Smarter Cambridge Transport
Waterbeach New Town

We’ve barely begun to address the climate crisis

The great challenge of our time is to transform the economy so our activities no longer contribute to overheating the planet, depleting nature and harming people. It touches almost everything we do – our jobs, the food we eat and where we holiday.

Faced with change on such a scale, it is difficult to know what to do. What does a world in which we live in balance with nature look like? How do we make it a reality?

Some pieces of the picture are fairly clear and generally agreed upon. Walking and cycling are low-carbon, cheap and convenient modes of transport for local trips. So, we need a network of safe routes everywhere, including to village schools, shops and travel hubs. The Greater Cambridge Partnership (GCP) greenways are a start, but need to be delivered with much more urgency.

There is less consensus on other pieces of the picture: Will trams or electric buses form the backbone of transport in and around Cambridge? What (new) taxes will support a comprehensive public transport network? Will club/rental cars become the norm, instead of owning or leasing a car?

Although politicians are mostly eager to get started on meeting the climate challenge, they are still almost entirely preoccupied with solving historical problems: Where to build more houses? How to reduce road congestion? That’s why GCP is progressing plans to build more car parks and new roads for buses; the Combined Authority, to dual the A47 and A10; and Highways England, to finish dualling the A428. These will increase carbon emissions and car-dependency.

The GCP Executive Board meets on Thursday 30 September to consider recommendations on the City Access Strategy. The best decision it could make is to commit to building a comprehensive network of safe walking/cycling routes and travel hubs; fund the proposed large expansion of bus services; initiate the introduction of a Workplace Parking Levy; and call for ideas on how to:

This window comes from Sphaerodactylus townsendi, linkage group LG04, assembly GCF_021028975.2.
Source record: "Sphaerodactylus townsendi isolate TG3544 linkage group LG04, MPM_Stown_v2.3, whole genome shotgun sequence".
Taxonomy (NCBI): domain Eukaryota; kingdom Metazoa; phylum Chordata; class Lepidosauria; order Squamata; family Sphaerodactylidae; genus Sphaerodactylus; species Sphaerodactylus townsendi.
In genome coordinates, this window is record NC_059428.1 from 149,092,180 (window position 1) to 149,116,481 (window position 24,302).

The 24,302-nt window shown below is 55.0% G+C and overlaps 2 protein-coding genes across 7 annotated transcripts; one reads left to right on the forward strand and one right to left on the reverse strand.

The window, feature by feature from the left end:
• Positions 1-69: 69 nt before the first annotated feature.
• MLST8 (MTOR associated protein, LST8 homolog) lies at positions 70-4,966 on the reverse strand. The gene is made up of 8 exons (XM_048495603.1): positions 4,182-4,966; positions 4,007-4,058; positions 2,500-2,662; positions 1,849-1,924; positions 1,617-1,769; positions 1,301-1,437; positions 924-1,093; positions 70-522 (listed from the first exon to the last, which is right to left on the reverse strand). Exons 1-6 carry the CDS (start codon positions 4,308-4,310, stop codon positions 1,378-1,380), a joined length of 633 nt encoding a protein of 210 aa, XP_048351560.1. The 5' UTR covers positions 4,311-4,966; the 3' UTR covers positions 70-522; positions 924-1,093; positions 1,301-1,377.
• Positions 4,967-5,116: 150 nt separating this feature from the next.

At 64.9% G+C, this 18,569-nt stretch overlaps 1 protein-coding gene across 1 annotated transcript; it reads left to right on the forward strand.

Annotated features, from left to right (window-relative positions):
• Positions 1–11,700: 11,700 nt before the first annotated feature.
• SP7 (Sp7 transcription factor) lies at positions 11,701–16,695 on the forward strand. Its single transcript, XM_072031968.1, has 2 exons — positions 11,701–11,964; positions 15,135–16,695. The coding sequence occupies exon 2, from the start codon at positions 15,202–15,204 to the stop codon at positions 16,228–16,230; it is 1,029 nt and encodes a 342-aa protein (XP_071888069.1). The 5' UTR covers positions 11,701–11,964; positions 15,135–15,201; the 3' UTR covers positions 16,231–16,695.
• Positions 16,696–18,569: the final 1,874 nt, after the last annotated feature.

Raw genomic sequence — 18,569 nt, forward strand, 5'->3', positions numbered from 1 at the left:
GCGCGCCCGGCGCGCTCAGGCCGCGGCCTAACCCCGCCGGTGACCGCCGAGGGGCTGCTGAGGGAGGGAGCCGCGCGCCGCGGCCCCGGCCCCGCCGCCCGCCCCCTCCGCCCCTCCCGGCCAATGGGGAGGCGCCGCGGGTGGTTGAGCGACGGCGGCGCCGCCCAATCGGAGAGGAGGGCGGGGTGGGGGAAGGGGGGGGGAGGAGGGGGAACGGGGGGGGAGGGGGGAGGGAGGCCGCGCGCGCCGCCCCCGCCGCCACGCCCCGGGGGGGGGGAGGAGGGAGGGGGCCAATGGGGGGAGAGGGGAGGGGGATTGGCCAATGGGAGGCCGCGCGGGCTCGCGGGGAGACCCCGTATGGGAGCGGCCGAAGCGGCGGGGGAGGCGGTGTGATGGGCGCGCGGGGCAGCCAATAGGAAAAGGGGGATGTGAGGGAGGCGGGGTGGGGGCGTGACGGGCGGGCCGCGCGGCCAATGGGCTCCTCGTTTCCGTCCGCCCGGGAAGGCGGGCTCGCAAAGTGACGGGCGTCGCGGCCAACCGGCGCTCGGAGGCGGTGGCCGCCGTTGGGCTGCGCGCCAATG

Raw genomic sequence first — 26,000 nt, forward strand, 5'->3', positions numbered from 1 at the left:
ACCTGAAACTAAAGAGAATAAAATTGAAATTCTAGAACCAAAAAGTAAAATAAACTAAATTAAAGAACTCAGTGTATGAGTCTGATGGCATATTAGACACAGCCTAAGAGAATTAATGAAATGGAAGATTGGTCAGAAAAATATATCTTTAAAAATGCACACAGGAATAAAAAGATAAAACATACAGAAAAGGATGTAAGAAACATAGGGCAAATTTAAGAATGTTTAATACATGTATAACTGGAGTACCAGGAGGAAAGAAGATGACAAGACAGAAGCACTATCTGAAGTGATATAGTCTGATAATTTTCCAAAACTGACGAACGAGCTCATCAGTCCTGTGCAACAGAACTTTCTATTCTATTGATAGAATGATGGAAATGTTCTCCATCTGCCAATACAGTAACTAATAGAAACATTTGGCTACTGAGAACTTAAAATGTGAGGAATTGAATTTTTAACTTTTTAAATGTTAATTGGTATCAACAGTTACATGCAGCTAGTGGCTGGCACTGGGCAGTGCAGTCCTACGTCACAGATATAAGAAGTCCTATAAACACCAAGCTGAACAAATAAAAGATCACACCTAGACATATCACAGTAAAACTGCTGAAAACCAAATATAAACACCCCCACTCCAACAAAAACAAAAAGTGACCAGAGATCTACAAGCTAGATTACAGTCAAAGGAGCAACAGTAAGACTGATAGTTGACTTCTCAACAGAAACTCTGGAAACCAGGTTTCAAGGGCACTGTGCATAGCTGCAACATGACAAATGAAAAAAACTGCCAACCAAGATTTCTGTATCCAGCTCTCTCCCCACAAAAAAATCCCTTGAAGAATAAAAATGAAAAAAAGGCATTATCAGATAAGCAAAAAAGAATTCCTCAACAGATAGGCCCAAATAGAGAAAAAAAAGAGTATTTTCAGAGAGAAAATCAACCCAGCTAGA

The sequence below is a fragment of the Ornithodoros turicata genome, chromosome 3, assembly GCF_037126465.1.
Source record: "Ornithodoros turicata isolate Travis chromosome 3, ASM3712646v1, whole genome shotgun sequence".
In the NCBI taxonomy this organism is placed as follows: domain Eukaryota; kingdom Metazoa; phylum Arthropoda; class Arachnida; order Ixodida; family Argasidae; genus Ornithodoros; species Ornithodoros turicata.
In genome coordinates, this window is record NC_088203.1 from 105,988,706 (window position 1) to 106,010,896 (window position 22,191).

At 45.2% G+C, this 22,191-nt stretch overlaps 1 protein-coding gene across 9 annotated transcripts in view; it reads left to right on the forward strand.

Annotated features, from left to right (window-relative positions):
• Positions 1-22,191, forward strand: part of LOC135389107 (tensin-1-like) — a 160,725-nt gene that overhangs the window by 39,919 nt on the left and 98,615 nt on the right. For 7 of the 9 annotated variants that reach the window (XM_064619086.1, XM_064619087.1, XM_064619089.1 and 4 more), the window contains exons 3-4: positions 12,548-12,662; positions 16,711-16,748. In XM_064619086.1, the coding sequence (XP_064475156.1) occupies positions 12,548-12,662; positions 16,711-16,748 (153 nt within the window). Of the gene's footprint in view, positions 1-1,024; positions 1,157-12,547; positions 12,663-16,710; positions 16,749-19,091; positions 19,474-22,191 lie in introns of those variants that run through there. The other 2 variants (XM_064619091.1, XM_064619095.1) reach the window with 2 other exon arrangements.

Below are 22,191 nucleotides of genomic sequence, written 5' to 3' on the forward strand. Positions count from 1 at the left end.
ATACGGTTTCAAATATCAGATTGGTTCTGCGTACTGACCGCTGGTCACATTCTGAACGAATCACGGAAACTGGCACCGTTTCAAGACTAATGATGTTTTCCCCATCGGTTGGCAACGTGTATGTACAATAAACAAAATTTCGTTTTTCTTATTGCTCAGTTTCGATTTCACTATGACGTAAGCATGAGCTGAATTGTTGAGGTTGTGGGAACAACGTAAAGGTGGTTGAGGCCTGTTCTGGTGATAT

• prioritise walking, cycling and buses over private transport;
  • redesign the bus network;
  • reduce delivery-vehicle miles;
  • repurpose city centre car parks.

These will decrease carbon emissions and car-dependency.

This article was first published in the Cambridge Independent on 29 September 2021.

Edward Leigh

Edward Leigh is the leader of Smarter Cambridge Transport, chair and independent co-opted member of the Cambridgeshire Police and Crime Panel, chair of the South Petersfield Residents Association, business owner, consultant, and occasional blogger about making the world and Cambridge a better place to live.

1 comment

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  • There is little to disagree with in the article. However, in many village communities around Cambridge for the majority of people the usual prescription about walking and cycling is a pipe dream for the forseeable future and impracticable. The infrastrucure is simply not there – bus services are lacking, roads are often in poor condition and unlit while pavements/footpaths are non-existent along some roads. Nor is EWR an answer as it is only intended to serve towns such as St Neots and Cambourne. Nor, unless one is happy to see thew character of more rural parts of Cambridgeshire become a thing of the past, is the answer to create more urban conglomerations which seems to be HMG’s solution.